Antibacterial resistance is one of the greatest problems in modern medicine, as healthcare professionals are experiencing more and more difficulty in providing effective care. As such, alternative methods of treatment are needed in order to overcome this issue. One recently proposed method of alternative treatment is photodynamic therapy. Photodynamic therapy is a light-based method of treatment that utilizes (1) a photosensitizing agent, (2) light, (3) produced oxygen species. When the photosensitizing agent is injected into an infected region of interest and then irradiated with a certain wavelength of light, the agent is photoactivated and begins to produce harmful forms of oxygen, including reactive oxygen species. The oxygen species can then deactivate surrounding malignant cells, thus providing an effective form of antibacterial care. In this work, new forms of photosensitizing agents are discussed. One project involves the combination of graphene quantum dots (GQDs) with Methylene Blue (MB) as a more effective and efficient photosensitizing agent. The second project investigates the use of aluminum nanoparticles as an alternative agent. In both works, a Nd:YAG nanosecond pulsed laser was used to irradiate the samples for varying periods of time, and then following proper characterization procedures, the samples were combined with bacterial cultures to test the level of bacterial deactivation.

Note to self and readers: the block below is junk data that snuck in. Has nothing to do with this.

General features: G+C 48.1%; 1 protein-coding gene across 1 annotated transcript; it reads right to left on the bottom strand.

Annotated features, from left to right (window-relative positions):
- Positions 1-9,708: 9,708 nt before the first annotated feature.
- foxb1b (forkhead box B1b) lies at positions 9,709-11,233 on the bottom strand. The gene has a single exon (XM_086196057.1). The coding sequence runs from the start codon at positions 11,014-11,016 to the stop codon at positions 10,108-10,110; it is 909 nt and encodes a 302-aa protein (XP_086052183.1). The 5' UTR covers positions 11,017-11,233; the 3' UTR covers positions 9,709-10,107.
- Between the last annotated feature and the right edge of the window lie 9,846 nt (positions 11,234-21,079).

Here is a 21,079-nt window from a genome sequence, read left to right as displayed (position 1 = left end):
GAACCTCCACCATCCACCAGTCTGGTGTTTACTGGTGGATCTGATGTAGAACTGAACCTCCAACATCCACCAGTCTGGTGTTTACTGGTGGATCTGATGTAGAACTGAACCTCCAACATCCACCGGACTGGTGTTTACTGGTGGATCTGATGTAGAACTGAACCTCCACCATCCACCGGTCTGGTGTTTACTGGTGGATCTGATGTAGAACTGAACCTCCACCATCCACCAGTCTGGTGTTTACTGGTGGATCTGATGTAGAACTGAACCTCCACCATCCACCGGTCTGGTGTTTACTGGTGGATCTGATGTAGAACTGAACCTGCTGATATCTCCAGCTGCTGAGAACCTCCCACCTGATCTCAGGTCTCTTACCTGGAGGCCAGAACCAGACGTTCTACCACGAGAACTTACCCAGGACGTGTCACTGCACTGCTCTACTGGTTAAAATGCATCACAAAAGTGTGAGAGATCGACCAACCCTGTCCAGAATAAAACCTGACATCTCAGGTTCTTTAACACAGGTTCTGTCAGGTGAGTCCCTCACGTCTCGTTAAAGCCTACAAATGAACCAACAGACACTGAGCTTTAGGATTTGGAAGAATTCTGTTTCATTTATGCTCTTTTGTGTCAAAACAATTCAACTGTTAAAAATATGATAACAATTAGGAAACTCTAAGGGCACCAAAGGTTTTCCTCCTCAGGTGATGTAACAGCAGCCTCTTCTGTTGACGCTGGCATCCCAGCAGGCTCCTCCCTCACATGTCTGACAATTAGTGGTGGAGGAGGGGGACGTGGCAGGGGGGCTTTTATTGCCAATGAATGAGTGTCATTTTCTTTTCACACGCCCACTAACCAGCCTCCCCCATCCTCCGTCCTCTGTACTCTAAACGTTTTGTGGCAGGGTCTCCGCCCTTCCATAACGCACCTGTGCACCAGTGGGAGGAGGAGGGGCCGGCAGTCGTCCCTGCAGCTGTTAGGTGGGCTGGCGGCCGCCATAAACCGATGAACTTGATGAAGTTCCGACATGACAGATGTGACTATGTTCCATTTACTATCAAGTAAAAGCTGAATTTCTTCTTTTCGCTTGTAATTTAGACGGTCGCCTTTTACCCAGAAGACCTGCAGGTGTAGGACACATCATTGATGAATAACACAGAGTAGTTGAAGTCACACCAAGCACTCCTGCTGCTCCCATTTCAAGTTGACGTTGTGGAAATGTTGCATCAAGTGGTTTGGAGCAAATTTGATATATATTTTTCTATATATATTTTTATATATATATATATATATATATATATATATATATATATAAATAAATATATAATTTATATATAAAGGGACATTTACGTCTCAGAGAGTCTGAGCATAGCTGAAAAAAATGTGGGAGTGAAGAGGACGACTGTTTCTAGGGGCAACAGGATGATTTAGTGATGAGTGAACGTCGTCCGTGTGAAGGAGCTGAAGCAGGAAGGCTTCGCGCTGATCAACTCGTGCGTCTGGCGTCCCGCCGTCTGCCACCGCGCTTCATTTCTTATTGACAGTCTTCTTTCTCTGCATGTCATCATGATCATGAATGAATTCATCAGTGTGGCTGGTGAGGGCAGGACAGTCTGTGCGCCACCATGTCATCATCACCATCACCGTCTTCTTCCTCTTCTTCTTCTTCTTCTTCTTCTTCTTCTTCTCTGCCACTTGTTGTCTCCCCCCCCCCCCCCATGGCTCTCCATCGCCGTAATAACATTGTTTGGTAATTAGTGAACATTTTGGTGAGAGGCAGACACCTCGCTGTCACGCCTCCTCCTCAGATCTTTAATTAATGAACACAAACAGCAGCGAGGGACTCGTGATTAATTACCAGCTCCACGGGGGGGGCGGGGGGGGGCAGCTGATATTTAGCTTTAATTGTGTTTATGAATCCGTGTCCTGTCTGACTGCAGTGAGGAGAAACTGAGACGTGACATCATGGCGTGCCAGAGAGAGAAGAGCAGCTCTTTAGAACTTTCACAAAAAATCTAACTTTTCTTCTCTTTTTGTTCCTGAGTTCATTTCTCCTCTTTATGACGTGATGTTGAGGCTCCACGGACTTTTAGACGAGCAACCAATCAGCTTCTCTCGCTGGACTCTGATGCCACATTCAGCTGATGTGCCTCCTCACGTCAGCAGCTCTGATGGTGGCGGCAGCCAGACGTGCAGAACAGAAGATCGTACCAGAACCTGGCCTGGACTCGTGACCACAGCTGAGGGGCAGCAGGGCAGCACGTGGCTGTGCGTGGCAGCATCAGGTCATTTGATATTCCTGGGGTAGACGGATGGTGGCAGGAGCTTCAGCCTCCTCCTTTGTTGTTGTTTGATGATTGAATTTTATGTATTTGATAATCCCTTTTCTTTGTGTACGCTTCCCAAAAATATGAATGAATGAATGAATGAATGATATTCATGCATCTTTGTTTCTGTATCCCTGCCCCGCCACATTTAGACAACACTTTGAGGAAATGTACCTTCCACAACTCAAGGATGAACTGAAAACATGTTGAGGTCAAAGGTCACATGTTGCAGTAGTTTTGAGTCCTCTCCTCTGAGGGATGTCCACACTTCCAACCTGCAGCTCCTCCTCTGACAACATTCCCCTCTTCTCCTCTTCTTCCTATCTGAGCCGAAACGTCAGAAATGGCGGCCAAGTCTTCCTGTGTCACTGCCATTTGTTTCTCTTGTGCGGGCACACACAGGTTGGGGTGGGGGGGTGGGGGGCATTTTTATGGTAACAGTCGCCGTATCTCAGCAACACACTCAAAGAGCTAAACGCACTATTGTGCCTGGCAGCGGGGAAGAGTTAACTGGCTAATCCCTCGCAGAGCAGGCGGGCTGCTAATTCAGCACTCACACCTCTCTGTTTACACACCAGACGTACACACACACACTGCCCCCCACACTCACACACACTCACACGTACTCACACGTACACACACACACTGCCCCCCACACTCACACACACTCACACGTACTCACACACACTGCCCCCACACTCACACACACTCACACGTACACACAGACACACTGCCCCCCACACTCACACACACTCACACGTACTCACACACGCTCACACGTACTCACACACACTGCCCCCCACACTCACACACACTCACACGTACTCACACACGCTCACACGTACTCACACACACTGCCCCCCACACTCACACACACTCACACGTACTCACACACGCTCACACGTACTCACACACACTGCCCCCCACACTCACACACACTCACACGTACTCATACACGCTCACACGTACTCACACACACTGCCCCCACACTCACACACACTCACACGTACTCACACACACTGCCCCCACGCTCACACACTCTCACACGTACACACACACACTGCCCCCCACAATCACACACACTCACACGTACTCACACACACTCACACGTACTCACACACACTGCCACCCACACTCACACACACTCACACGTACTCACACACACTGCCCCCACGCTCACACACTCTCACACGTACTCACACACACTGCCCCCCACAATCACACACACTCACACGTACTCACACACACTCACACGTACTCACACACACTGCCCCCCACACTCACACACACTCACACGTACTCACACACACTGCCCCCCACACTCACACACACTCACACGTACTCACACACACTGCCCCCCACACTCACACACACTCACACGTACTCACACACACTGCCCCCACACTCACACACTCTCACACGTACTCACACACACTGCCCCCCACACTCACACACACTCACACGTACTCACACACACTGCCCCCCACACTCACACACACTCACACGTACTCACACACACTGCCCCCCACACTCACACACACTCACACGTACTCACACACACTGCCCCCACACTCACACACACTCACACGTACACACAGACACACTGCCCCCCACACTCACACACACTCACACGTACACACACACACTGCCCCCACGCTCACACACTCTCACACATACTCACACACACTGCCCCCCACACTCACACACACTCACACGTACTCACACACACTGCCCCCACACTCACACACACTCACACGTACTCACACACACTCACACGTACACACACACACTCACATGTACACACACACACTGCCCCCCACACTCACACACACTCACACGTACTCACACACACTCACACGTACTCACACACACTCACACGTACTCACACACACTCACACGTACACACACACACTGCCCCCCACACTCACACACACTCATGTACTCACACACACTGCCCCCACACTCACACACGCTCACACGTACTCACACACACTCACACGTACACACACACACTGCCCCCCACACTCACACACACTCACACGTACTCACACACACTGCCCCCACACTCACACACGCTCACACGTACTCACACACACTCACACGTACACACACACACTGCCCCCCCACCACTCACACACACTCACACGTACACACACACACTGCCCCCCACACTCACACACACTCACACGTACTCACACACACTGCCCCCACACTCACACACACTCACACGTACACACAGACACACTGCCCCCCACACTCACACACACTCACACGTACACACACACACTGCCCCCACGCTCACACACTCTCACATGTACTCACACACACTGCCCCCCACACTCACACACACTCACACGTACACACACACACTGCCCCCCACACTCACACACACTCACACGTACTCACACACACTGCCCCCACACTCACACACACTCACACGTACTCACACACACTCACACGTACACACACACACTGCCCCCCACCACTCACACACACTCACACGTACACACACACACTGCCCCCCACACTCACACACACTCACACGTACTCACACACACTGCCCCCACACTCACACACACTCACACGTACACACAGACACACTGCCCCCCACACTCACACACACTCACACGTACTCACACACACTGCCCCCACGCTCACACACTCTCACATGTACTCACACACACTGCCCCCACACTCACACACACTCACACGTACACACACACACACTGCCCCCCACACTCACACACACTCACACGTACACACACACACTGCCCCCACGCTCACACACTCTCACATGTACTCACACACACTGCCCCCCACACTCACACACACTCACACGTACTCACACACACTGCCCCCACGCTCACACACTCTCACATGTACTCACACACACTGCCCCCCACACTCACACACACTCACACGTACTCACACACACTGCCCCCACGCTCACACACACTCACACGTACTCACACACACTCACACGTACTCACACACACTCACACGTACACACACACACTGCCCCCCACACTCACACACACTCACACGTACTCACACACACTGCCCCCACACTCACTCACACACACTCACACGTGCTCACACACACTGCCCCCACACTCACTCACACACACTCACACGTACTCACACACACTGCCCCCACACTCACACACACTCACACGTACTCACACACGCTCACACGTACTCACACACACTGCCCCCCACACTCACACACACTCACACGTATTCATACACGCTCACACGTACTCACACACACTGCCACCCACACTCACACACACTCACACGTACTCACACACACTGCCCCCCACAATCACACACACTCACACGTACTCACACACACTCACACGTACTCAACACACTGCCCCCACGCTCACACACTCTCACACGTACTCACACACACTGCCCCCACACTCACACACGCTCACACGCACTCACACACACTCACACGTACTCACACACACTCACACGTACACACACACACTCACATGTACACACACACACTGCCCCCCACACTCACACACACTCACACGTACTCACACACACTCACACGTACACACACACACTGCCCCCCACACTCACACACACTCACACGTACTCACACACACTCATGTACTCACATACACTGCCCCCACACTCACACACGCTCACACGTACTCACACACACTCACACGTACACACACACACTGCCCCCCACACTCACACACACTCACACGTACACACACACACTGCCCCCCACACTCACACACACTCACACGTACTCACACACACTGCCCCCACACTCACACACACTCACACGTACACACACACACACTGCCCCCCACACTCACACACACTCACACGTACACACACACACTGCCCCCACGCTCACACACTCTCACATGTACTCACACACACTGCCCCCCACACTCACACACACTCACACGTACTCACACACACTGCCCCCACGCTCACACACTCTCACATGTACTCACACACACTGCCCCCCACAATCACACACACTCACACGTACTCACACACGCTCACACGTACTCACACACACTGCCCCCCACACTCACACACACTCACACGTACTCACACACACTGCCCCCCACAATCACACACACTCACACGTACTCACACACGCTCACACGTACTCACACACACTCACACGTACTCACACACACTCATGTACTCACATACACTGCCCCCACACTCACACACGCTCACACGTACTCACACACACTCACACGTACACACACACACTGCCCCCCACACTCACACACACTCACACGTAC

Advisor(s) or Committee Chair
Dr. Ali Er, Dr. Chris Byrne
Biology | Chemistry | Materials Science and Engineering | Physics
Cooper, Lauren, "The Effects of Organic and Inorganic Nanoparticles on Bacterial Deactivation" (2019). Honors College Capstone Experience/Thesis Projects. Paper 798.